Breast reductions are commonly performed on women of child bearing age. For this reason, it is critical that women considering surgery understand the impact that breast reduction may have on their ability to breast feed. We’re going to cover this topic today. If you don’t know much about breast reduction surgery, you may want to read up on how the surgery is performed.
There are two main types of breast reduction surgery, and they affect breast-feeding differently:
- In a free-nipple breast reduction, the nipple is removed completely from the breast and placed back on as a skin graft. This severs the milk ducts, thus making breast feeding after surgery impossible. This type of reduction is not particularly common, and is generally reserved for patients with exceptionally large breasts, or medical conditions which put them at risk of healing problems, such as diabetes or smoking.
- In a pedicle breast reduction, the nipple is left attached to the underlying breast tissue. This means the milk ducts are left intact, and breast feeding should be possible. But some breast tissue has been removed, meaning the breast might not make as much milk as it would have without the reduction surgery. Overall, however, the success rate for breastfeeding after breast reduction appears to be fairly similar to the success rate for women who have not had breast reduction surgery.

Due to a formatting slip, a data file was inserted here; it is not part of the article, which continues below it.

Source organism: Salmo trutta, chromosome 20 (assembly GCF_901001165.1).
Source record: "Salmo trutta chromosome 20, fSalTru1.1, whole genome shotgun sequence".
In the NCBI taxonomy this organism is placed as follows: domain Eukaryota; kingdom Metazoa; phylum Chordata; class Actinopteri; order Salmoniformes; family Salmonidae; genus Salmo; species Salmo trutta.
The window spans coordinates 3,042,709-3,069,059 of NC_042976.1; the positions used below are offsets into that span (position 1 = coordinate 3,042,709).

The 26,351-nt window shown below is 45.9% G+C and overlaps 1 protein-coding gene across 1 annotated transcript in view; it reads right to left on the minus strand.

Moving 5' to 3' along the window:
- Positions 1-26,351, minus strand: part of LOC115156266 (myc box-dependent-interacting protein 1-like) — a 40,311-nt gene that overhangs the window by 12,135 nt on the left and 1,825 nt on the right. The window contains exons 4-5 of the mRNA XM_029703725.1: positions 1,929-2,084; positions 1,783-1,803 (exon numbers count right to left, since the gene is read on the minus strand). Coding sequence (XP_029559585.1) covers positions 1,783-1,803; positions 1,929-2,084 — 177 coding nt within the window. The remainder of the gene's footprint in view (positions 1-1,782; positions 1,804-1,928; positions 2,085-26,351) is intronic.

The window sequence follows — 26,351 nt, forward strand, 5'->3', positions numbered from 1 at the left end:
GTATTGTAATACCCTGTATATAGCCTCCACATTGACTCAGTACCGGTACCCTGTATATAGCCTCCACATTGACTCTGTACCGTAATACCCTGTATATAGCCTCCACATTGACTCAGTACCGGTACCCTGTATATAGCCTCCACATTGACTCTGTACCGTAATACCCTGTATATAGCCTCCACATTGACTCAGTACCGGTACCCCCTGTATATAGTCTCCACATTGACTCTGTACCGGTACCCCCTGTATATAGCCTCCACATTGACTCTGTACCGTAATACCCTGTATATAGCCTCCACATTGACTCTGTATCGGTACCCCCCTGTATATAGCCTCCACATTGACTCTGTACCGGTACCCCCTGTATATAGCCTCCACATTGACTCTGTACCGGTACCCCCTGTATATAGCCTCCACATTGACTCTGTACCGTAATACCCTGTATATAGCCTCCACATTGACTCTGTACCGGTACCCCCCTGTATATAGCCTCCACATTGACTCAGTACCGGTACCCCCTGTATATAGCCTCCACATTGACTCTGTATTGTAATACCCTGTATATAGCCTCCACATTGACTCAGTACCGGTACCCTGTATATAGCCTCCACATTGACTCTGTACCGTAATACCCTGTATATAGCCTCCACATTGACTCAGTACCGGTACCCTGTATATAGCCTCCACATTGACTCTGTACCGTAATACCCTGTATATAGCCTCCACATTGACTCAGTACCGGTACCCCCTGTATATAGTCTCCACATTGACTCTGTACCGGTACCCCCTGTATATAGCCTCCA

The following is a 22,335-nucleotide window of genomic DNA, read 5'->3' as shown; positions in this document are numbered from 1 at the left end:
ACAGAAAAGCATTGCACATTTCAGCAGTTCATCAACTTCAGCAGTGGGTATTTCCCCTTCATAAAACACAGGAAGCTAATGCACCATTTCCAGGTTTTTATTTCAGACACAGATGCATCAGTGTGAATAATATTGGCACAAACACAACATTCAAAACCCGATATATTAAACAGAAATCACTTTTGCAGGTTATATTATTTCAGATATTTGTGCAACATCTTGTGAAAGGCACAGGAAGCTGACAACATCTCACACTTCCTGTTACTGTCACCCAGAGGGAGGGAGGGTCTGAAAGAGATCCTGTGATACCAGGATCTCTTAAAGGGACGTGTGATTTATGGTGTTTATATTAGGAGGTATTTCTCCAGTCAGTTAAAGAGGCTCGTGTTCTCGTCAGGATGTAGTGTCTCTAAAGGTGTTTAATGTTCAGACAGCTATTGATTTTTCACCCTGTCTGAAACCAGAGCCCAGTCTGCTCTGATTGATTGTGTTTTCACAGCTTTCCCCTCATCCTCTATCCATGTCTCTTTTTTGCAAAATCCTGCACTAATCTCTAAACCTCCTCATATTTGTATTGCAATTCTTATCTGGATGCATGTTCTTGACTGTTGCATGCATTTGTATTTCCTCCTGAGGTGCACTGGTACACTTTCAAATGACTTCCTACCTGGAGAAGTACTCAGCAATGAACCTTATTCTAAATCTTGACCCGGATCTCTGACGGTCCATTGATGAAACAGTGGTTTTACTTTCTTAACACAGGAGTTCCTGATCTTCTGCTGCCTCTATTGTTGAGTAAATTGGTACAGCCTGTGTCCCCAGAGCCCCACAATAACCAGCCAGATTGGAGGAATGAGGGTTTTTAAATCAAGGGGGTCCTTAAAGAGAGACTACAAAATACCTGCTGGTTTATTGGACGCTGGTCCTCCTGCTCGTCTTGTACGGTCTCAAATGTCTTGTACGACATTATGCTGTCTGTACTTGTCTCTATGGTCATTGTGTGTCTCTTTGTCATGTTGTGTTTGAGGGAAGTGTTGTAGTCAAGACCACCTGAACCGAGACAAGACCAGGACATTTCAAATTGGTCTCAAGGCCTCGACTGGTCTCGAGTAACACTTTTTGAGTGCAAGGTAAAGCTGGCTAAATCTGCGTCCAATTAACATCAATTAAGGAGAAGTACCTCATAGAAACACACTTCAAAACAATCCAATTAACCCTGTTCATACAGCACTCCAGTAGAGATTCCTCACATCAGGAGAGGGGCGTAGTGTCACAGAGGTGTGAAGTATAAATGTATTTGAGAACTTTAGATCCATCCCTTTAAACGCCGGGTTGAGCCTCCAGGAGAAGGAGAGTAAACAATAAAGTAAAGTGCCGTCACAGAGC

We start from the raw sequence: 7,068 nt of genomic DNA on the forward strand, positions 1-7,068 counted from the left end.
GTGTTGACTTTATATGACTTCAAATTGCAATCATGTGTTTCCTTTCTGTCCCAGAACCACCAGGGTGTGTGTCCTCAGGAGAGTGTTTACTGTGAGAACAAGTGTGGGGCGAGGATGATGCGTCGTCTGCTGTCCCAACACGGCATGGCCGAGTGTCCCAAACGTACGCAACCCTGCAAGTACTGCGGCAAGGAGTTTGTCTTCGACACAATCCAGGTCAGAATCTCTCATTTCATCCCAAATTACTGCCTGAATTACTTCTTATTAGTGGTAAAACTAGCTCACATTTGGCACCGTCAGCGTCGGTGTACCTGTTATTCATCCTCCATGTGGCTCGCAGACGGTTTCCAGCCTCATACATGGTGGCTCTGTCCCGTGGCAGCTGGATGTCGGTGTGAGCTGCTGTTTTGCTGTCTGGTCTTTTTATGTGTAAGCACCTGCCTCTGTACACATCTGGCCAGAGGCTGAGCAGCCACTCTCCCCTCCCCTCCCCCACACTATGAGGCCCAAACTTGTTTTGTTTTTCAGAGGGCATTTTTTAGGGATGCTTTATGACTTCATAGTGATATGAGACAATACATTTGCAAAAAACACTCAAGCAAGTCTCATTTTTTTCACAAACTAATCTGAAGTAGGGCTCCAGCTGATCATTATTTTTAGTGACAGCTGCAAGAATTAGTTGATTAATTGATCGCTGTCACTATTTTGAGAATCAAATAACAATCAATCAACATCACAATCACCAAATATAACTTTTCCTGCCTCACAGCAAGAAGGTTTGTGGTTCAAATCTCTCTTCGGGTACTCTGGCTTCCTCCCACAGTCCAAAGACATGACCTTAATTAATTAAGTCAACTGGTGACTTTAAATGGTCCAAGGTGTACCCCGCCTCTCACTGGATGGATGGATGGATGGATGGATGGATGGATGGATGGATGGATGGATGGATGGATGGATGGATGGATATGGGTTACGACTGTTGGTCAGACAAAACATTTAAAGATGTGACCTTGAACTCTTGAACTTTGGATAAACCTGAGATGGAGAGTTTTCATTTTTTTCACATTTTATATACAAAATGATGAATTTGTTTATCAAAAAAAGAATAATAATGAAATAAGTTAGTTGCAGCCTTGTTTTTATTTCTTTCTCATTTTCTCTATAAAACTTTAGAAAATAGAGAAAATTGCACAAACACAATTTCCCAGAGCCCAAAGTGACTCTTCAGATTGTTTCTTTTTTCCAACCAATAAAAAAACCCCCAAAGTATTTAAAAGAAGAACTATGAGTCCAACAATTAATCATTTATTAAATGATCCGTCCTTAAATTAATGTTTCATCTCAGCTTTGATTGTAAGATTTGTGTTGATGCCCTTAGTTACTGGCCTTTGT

So what does this mean for you? If you are planning on having children, and breastfeeding is extremely important to you, then the safest course of action is to wait to have breast reduction surgery until you are finished having children. If you are unsure about breastfeeding, then at least be certain you understand how breast reduction surgery can affect your ability to breastfeed.
Disclaimer: This webpage is for general information only. It is not intended to diagnose or treat any medical illness, or give any specific medical advice. Because medical knowlege is constantly evolving, I cannot guarantee the accuracy or timeliness of any information in this blog.